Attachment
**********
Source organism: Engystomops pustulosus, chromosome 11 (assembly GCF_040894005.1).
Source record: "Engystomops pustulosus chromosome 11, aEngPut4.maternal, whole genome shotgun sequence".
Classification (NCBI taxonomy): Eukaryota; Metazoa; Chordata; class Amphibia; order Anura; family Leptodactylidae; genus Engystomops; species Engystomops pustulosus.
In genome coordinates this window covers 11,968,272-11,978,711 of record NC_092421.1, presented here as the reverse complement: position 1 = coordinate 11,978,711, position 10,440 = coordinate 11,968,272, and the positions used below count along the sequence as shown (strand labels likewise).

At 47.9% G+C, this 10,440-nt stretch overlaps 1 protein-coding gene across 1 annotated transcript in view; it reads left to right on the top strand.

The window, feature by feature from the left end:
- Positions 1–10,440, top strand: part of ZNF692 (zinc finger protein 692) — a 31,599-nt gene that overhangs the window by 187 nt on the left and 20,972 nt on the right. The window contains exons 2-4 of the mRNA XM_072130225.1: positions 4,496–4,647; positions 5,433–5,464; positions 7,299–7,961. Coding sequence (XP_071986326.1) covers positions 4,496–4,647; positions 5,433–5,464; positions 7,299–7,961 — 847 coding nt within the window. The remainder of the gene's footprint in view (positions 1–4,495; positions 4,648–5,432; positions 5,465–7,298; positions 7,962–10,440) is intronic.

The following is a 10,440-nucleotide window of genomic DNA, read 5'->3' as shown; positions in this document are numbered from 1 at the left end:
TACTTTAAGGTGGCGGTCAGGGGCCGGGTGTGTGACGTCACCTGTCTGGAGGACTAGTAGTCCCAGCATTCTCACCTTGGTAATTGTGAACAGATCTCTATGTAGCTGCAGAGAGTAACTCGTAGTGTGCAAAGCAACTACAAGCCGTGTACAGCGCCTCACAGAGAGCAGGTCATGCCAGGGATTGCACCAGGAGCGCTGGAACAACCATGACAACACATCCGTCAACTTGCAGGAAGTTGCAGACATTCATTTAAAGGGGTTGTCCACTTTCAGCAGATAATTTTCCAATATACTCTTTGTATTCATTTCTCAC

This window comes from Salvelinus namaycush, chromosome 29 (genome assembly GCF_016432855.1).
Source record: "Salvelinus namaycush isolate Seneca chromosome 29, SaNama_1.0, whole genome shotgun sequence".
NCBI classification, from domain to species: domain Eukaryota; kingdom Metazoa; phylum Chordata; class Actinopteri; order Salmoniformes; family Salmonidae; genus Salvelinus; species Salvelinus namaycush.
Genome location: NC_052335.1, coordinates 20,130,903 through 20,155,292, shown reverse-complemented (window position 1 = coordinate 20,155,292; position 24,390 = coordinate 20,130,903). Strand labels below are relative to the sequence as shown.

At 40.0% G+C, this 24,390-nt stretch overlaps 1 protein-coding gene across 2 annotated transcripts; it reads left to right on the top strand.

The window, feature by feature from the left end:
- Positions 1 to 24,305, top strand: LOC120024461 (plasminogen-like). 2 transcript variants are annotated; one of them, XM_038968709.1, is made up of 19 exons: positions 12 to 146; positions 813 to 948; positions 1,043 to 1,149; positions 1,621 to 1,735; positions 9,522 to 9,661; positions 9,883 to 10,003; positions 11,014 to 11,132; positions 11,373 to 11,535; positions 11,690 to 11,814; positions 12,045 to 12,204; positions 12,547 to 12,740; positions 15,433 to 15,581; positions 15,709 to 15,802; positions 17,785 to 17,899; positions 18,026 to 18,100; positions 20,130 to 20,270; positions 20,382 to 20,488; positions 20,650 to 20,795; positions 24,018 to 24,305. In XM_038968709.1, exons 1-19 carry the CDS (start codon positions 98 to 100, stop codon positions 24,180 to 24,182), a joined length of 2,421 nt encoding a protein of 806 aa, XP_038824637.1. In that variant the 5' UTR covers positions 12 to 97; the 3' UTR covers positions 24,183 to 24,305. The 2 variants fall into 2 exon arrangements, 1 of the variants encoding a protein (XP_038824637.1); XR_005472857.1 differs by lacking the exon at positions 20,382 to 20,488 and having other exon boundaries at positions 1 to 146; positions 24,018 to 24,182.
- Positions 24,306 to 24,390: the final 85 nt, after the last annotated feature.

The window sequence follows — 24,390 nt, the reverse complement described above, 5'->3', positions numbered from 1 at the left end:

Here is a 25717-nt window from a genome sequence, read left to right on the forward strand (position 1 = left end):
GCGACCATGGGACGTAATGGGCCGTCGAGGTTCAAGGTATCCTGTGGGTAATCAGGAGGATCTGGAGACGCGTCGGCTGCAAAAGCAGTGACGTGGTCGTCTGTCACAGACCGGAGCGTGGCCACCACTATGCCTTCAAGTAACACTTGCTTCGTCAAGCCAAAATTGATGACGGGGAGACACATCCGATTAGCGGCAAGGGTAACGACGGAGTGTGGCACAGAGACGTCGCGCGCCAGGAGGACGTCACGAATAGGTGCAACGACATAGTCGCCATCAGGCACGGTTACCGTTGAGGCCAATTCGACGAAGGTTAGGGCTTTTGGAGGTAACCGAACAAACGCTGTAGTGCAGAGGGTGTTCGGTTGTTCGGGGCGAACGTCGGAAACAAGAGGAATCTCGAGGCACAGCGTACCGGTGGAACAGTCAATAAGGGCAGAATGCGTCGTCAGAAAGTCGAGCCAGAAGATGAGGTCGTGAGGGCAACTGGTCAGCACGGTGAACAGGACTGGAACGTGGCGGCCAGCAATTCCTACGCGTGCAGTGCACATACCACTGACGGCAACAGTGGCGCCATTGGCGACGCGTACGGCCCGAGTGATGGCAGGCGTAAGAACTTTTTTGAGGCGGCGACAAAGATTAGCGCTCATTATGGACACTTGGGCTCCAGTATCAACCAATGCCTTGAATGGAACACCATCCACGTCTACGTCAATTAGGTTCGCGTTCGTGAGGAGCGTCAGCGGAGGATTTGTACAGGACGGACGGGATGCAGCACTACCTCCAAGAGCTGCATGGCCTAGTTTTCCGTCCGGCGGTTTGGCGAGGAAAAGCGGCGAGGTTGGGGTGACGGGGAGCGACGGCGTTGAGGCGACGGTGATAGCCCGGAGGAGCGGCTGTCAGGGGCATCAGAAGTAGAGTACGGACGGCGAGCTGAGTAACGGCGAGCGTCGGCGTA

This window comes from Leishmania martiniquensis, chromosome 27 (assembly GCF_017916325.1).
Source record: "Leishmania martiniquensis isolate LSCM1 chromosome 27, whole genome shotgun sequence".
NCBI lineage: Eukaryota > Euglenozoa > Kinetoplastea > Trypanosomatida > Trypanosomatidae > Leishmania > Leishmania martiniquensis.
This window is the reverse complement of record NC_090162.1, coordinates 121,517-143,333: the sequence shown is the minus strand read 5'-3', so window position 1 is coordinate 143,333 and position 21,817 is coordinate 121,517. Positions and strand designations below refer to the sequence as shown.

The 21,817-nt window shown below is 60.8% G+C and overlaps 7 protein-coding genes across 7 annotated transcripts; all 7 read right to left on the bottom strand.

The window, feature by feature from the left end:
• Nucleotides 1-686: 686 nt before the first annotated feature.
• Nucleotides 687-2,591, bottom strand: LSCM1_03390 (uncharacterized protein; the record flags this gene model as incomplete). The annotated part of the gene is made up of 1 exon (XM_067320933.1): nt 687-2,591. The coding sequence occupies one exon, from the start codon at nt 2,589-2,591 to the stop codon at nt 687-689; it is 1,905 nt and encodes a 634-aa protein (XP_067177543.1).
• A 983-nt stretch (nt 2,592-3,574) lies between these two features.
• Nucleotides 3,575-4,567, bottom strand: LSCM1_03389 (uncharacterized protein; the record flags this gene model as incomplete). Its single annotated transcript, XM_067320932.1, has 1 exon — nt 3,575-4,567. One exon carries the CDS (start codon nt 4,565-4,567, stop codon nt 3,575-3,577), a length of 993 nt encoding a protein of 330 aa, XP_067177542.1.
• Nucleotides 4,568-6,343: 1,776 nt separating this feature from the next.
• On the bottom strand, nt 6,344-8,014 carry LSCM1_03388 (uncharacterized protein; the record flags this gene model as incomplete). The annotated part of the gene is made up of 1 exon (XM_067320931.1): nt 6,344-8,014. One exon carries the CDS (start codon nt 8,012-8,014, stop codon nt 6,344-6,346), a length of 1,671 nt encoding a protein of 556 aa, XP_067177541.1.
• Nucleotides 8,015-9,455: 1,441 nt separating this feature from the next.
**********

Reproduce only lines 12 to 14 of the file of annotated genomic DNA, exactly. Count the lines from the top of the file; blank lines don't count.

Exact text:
NCBI classification, from domain to species: domain Eukaryota; kingdom Metazoa; phylum Chordata; class Actinopteri; order Salmoniformes; family Salmonidae; genus Salvelinus; species Salvelinus namaycush.
Genome location: NC_052335.1, coordinates 20,130,903 through 20,155,292, shown reverse-complemented (window position 1 = coordinate 20,155,292; position 24,390 = coordinate 20,130,903). Strand labels below are relative to the sequence as shown.

At 40.0% G+C, this 24,390-nt stretch overlaps 1 protein-coding gene across 2 annotated transcripts; it reads left to right on the top strand.